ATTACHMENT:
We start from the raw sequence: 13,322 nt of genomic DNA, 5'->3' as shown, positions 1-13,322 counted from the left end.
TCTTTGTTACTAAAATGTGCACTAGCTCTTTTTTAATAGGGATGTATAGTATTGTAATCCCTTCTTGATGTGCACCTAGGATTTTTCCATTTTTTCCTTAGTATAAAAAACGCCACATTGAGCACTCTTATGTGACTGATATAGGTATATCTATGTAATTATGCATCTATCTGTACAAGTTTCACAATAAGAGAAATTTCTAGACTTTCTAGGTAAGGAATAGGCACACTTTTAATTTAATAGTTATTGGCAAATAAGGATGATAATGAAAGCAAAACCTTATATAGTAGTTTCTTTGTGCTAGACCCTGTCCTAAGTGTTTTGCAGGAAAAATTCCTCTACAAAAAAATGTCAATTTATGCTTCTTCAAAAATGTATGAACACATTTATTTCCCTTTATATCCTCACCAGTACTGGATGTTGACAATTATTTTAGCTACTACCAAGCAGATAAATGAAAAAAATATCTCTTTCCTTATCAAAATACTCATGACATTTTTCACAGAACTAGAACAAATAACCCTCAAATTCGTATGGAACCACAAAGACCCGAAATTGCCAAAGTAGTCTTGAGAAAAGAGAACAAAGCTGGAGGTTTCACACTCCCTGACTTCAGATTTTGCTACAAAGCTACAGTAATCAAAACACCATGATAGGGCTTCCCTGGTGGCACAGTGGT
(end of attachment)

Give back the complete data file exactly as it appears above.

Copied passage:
We start from the raw sequence: 13,322 nt of genomic DNA, 5'->3' as shown, positions 1-13,322 counted from the left end.
TCTTTGTTACTAAAATGTGCACTAGCTCTTTTTTAATAGGGATGTATAGTATTGTAATCCCTTCTTGATGTGCACCTAGGATTTTTCCATTTTTTCCTTAGTATAAAAAACGCCACATTGAGCACTCTTATGTGACTGATATAGGTATATCTATGTAATTATGCATCTATCTGTACAAGTTTCACAATAAGAGAAATTTCTAGACTTTCTAGGTAAGGAATAGGCACACTTTTAATTTAATAGTTATTGGCAAATAAGGATGATAATGAAAGCAAAACCTTATATAGTAGTTTCTTTGTGCTAGACCCTGTCCTAAGTGTTTTGCAGGAAAAATTCCTCTACAAAAAAATGTCAATTTATGCTTCTTCAAAAATGTATGAACACATTTATTTCCCTTTATATCCTCACCAGTACTGGATGTTGACAATTATTTTAGCTACTACCAAGCAGATAAATGAAAAAAATATCTCTTTCCTTATCAAAATACTCATGACATTTTTCACAGAACTAGAACAAATAACCCTCAAATTCGTATGGAACCACAAAGACCCGAAATTGCCAAAGTAGTCTTGAGAAAAGAGAACAAAGCTGGAGGTTTCACACTCCCTGACTTCAGATTTTGCTACAAAGCTACAGTAATCAAAACACCATGATAGGGCTTCCCTGGTGGCACAGTGGT